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Why is chapter 10- Faribanks of "Into The Wild" particularly short in length? Could...

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sonips | Student, College Freshman | eNotes Newbie

Posted March 13, 2012 at 2:06 AM via web

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Why is chapter 10- Faribanks of "Into The Wild" particularly short in length? 
Could there be an underlying purpose to it's length? Does is contribute to the theme?

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kiwi | High School Teacher | (Level 3) Educator

Posted May 24, 2012 at 10:53 PM (Answer #1)

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Chapter 10 is shorter as it is mainly concerned with the identification of the body in the bus being that of Chris McCandless. Chris had painstakingly tried to become a new person – Alexander Supertramp – and distance himself from his previous life. It is possible that Krakauer was respecting Chris’ belief that his identity was not the most important part of his story. McCandless wanted to be free from the labels of society and he was keen to leave his old life behind. He had carefully planned his withdrawal from society, keeping his departure secret  from his family and severing all contact with them once his adventure had begun.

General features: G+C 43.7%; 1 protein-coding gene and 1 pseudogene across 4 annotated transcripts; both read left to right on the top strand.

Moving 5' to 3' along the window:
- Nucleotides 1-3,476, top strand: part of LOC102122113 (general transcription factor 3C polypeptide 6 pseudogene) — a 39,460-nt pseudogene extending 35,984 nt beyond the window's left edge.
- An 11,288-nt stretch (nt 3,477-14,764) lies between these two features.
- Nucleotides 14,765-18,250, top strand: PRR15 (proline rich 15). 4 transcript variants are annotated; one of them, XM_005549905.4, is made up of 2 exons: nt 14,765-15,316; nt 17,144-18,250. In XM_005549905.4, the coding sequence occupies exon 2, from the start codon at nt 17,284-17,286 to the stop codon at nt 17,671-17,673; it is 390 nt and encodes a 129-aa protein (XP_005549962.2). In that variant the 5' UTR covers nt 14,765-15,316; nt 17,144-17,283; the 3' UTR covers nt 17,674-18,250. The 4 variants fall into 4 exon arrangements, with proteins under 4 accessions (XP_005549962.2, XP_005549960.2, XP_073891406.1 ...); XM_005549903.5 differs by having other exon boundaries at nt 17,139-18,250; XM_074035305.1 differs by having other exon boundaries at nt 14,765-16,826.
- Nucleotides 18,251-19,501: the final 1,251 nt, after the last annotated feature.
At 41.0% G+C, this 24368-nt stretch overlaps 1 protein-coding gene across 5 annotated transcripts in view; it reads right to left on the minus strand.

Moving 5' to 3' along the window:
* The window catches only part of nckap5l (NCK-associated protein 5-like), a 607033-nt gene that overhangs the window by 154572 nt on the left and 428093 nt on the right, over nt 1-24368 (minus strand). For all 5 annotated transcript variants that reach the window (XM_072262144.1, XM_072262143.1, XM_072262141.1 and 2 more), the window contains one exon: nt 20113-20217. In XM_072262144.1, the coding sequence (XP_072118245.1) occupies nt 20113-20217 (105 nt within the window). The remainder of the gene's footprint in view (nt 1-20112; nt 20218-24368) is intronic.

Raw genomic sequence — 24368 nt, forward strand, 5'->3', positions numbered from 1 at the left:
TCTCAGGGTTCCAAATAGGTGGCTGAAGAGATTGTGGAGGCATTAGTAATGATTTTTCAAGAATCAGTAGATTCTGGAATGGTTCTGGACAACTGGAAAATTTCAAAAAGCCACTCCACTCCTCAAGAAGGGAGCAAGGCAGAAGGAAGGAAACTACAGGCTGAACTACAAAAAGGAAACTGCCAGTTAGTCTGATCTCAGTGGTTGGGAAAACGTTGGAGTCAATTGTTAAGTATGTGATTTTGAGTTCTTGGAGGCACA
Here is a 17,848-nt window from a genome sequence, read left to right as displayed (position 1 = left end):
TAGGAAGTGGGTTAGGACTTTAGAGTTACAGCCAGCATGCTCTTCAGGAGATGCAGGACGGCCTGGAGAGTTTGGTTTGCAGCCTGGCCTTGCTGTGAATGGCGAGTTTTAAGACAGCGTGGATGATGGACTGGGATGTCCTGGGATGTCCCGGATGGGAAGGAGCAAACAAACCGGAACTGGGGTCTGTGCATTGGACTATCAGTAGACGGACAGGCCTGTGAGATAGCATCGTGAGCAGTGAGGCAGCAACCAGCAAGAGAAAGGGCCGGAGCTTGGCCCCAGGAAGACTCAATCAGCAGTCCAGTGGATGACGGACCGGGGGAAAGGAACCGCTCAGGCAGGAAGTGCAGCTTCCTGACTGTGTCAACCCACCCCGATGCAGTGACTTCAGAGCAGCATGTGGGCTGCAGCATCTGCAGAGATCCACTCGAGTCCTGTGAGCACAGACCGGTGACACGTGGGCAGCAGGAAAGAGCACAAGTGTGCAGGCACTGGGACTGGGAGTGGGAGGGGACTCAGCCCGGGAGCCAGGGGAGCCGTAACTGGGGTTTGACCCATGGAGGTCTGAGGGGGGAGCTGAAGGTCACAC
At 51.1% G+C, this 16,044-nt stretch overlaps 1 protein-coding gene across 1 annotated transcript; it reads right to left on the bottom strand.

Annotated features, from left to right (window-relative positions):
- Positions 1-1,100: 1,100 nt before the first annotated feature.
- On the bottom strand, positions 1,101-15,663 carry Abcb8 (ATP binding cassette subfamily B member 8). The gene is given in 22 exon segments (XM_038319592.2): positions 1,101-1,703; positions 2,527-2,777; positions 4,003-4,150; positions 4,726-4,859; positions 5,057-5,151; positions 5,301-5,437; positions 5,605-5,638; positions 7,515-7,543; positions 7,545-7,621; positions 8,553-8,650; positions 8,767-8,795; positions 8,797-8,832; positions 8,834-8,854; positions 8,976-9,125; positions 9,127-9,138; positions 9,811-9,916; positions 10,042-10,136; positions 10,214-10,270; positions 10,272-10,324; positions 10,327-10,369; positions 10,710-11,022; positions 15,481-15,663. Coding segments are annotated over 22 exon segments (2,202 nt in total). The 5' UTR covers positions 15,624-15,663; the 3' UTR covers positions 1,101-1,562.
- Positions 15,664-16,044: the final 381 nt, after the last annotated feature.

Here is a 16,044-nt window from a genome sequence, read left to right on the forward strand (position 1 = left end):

Chris McCandless was a very spiritual young man. He would have considered his body to be a vessel for his soul, rather than representing him as a whole. Krakauer notes of Chris’ journey-

At long last he was unencumbered, emancipated from the stifling world of his parents and his peers,

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